TikToker Addison Rae: $5 million. That’s the estimated annual income of Rae, according to Forbes.
Over the last few years, influencers have been leveraging social media to build their personal brands and finance their lifestyles.
The industry is growing rapidly as brands put more marketing dollars behind influencers who have mastered the art of content creation and audience building.
But while it’s relatively easy to find the estimated earnings of high-profile celebrity influencers, there is a lack of salary transparency and little to no data around earnings of smaller influencer accounts, which can lead to pay discrimination, especially among Black influencers.
Thankfully one Instagram account is attempting to address this disparity. Influencer Pay Gap is an account where anyone can submit information regarding brand opportunities and compensation anonymously.
The account was founded by London-based Adesuwa Ajayi, senior talent and partnerships lead at AGM Talent, to explore disparities in opportunities, pay, and visibility.
The Importance of Salary Transparency
The account, which has garnered more than 40,000 followers, hit home for many experiencing concerns over fair compensation. Black influencers, in particular, are often approached by brands with sub-par offers or, worse, only receive discounts or free products to promote the brand.
Through open and honest dialogue around compensation, the account sheds light on the enormous pay disparity between Black and white influencers and provides influencers with a baseline to evaluate offers from brands.
Influencers are encouraged to send a direct message sharing their experiences with brands, the compensation offered, their race, target audience, and platform they use.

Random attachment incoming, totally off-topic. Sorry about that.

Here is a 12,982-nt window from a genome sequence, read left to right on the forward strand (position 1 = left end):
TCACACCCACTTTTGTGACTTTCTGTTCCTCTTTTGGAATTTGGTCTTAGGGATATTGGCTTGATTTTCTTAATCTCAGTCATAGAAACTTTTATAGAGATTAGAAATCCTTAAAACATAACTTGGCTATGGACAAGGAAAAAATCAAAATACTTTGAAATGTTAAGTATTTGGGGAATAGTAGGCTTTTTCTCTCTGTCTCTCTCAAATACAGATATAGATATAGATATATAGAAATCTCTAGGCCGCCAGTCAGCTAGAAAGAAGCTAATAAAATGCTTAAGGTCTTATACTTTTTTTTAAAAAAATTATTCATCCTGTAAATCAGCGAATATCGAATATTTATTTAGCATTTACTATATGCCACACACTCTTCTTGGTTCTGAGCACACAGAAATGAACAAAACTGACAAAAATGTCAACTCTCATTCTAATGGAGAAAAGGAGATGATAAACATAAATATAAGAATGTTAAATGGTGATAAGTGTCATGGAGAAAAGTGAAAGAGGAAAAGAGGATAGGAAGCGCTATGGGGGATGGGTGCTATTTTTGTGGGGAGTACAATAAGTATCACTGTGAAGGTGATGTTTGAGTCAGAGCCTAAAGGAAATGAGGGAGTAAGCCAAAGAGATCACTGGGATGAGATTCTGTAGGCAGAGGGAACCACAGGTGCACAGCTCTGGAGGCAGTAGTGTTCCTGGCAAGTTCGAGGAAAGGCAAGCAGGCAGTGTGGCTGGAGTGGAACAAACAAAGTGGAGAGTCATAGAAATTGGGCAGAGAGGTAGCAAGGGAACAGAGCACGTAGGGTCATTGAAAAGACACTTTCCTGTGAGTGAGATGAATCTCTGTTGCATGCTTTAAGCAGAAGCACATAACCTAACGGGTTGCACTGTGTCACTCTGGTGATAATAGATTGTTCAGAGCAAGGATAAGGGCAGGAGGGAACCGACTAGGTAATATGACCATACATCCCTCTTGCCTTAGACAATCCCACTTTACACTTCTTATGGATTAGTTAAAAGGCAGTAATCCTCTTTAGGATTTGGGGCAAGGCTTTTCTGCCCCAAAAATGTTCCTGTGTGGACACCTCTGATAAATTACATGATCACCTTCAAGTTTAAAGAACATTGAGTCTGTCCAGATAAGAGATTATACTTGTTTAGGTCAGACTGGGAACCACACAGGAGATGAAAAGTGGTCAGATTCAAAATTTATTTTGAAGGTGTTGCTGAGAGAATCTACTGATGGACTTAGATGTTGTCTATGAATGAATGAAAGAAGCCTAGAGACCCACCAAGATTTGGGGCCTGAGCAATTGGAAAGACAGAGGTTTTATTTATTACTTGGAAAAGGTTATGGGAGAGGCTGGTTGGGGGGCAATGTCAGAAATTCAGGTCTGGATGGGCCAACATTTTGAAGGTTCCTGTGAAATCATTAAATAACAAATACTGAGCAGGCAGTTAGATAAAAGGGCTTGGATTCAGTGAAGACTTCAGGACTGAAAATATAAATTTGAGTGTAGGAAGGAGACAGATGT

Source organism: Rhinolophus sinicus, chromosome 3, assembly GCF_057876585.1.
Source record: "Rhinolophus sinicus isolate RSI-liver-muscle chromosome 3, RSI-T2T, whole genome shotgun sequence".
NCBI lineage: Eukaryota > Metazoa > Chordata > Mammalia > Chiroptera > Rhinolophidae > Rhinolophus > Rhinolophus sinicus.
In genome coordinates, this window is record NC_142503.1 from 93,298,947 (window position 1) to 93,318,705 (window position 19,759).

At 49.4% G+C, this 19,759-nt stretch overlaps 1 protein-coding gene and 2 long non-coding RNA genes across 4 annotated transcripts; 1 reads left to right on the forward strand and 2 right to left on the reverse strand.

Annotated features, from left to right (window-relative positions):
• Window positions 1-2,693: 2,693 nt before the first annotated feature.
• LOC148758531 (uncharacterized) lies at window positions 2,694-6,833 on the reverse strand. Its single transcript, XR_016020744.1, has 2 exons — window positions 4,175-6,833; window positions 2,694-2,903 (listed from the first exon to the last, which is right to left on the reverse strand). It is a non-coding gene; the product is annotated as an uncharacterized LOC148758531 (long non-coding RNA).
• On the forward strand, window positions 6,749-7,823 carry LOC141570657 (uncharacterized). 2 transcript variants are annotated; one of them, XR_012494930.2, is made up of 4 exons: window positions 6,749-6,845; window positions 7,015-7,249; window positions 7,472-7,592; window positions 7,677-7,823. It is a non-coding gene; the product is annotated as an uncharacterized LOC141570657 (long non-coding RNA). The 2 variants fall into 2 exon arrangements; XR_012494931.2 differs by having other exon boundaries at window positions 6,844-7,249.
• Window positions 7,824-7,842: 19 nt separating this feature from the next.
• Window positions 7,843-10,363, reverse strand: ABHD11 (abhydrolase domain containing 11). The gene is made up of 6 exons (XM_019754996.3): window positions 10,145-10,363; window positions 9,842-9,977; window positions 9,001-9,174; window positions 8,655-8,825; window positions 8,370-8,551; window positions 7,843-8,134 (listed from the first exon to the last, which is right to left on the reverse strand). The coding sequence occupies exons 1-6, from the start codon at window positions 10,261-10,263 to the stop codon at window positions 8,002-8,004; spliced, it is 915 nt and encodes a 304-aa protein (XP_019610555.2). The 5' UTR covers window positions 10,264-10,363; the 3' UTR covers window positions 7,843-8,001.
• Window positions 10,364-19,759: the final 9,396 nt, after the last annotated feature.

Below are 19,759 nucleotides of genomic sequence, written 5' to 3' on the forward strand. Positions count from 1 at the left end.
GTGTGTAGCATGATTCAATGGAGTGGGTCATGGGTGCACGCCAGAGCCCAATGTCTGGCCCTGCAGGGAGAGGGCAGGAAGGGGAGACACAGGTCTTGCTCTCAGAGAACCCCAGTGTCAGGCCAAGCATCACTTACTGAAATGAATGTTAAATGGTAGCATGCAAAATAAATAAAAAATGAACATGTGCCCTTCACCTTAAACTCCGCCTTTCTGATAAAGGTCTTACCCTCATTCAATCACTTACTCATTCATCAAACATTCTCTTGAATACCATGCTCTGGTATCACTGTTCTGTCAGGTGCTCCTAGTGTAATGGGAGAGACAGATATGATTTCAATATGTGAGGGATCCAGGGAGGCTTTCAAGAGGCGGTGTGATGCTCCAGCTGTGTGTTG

Although payments for influencer brand partnerships vary across the board based on industry, niche, and target audience, Influencer Pay Gap has revealed significant discrepancies between white and Black influencers.
Salary Discrimination: An issue across the board
In the world of social media and influencer marketing, Black influencers have fared no different from their corporate counterparts.
Salary discrimination and lack of salary transparency have long been hot button topics across corporate America. According to statistics shared by LeanIn, “on average, Black women are paid 38% less than white men and 21% less than white women.”
If Black professionals and influencers don’t have accurate information about peer compensation, they may not know when they’re being underpaid.
When salaries are kept hidden, it’s also hard to form a baseline of what you should expect to be paid or the type of salary you can envision earning one day.
From my own experience when a former manager suddenly announced her resignation, I was surprised, but she later revealed to our team she got a $500,000 offer she couldn’t refuse. Although I was sad to see her go, I appreciated her transparency and willingness to share the type of salary her position could command. It opened my eyes to what’s possible.
Salaries and money have long been considered taboo topics, but openness and conversation around these topics go a long way to curbing salary discrimination in the workplace and on social media.
While we have a long way to go to eliminate pay discrimination, platforms like Influencer Pay Gap as well as candid and open conversations can help move the needle forward.
Tiffany Trotter is the founder of BraveSelfStarter, a community dedicated to helping self-starters navigate careers and personal finance. She is also a children’s book author committed to spreading gender positive messages of bravery and confidence.